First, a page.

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What is an inheritance and how does it work?

Understand the laws of inheritance and ideas on ways to provide for your family in the future.

March 2021 – 4 minute read

Key takeaways from this article:

  • What is inheritance?
  • Types of Wills
  • Inheritance law in Australia


family inheritance

Two of the hardest topics are death and finances. Put the two together and it’s enough to stress anyone out. But these conversations are important and having them early can save you from further stress down the road.

Often before someone passes away, they create a Will that sets out how they want to distribute their assets when they pass. This is known as inheritance. From property and possessions, to cash and investment funds, everything distributed that belongs to the deceased is inheritance.

For some, this means inheriting their childhood home or a family heirloom. Many times, inheritance will involve the distribution of any remaining financial assets – savings, superannuation, investment funds etc.

It’s important to understand how the distribution of inheritance works so you can make a Will or understand how the deceased decided to distribute their estate.

Inheritance meaning

In law, inheritance implies that one person – the deceased – transfers assets to another – a beneficiary. The beneficiary implicitly accepts all rights and obligations that aren’t extinguished by death.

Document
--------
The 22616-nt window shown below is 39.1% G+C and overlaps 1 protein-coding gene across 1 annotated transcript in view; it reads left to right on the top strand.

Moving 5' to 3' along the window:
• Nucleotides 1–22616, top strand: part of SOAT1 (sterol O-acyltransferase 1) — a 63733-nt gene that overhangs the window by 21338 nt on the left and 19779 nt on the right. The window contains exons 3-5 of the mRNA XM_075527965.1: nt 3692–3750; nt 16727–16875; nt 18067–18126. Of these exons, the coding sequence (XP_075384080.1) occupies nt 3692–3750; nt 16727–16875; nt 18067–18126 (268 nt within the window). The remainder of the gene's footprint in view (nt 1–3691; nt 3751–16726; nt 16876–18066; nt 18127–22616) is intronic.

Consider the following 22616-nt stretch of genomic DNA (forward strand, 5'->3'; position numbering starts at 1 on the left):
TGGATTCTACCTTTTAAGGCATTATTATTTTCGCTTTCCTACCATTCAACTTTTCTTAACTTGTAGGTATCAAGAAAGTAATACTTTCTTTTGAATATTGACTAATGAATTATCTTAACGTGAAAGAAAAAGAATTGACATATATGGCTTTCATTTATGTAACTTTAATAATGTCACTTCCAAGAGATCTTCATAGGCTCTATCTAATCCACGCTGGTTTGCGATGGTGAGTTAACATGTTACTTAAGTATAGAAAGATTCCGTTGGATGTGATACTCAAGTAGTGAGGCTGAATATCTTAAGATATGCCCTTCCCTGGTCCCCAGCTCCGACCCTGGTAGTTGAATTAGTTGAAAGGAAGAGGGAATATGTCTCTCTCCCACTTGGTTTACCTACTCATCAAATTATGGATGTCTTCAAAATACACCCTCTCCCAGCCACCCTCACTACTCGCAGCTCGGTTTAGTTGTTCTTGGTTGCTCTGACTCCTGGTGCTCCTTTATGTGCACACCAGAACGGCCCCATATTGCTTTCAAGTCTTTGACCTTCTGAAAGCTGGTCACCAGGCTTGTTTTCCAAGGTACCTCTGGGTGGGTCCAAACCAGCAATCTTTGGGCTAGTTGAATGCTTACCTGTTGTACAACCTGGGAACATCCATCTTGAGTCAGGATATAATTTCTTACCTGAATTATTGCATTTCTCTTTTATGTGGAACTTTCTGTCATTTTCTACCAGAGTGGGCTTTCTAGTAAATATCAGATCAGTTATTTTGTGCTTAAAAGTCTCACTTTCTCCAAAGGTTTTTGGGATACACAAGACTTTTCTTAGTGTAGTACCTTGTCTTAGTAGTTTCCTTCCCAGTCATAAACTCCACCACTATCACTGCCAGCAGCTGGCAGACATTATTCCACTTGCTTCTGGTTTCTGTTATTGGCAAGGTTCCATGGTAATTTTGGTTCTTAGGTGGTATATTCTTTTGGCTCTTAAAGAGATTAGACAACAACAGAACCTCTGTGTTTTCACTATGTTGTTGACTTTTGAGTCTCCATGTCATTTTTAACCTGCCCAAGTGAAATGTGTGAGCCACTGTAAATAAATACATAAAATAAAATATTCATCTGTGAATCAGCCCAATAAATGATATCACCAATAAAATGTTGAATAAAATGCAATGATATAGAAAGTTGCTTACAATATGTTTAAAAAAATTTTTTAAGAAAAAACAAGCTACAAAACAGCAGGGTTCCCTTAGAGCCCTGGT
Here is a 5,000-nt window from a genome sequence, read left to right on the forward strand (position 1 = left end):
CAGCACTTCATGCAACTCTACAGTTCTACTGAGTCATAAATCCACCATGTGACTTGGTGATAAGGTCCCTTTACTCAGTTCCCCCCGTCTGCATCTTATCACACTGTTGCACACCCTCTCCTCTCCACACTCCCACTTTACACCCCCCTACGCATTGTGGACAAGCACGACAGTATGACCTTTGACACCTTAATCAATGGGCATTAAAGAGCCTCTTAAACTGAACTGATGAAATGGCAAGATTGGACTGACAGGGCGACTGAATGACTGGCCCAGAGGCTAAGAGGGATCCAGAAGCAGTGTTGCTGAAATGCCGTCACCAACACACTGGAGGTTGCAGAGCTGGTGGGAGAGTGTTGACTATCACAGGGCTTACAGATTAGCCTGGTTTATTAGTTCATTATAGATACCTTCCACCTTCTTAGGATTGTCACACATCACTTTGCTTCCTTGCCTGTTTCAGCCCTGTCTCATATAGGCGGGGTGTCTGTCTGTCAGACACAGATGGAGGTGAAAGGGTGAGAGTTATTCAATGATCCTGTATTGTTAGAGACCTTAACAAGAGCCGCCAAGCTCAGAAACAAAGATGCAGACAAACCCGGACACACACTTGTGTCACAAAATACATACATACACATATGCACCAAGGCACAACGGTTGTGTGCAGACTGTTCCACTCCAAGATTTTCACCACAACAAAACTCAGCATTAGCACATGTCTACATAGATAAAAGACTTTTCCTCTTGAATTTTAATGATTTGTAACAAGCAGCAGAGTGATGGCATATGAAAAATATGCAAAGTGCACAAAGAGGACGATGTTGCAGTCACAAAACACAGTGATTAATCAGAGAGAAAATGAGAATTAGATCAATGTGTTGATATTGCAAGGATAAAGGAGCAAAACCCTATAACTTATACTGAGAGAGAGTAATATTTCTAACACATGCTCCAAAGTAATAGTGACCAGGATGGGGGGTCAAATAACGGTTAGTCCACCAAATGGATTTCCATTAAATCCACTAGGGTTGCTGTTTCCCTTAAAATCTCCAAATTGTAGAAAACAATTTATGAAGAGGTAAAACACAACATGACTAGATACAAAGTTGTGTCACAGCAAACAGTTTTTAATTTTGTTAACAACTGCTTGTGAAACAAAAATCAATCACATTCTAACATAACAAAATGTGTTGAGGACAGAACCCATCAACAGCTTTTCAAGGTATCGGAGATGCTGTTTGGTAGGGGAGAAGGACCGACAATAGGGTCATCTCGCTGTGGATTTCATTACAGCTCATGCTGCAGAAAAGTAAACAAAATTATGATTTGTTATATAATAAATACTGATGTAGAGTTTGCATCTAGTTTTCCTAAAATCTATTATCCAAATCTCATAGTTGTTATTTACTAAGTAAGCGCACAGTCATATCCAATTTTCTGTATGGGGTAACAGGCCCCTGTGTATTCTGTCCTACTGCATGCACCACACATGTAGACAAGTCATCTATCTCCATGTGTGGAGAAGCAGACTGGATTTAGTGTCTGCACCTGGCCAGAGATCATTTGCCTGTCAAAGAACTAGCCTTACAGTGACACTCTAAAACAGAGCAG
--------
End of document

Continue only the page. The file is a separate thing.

Types of Wills

When considering your estate plan, it’s important to consider the types of inheritance, or rather, the types of Will.

Simple Wills

A simple Will is a type of Will most suited to those with limited assets and are single or have had one marriage. These Wills are ‘simple’, as the name suggests, and they allocate the assets left behind to a loved one.

Complex Wills

A complex Will may contain specific provisions of how assets may be used and distributed. These are often used by individuals who had more than one marriage or children with more than one partner.

Testamentary Discretionary Trust Wills

These Wills leave assets to a testamentary trust from which the beneficiary may access the assets. These provide tax benefits and asset protection to the beneficiary or beneficiaries.

Mutual Wills

A mutual Will is a contract between partners that means the living partner takes control of the assets, and often sets limitations to how they may distribute their successive Will.

Special Trusts in Wills

Some circumstances call for special considerations. In instances where there may be a disabled or vulnerable beneficiary, this option ensures that they’ll be protected from being taken advantage of and ensures they’ll be provided for.

Inheritance law in Australia

The legal process of an inheritance really begins with the granting of a Will. Once a Will is granted, it determines what will happen to the estate of the person who grants it. This is the most effective way to control the transfer of assets after death.

When no Will has been made, the law most often grants assets to the partner of the person who has died. If there are children, then some of the estate may also go to them. There are also circumstances in which the estate will be apportioned to domestic or de factor partners. The law provides for the application of a ‘grant of letters’ that is submitted to the supreme court.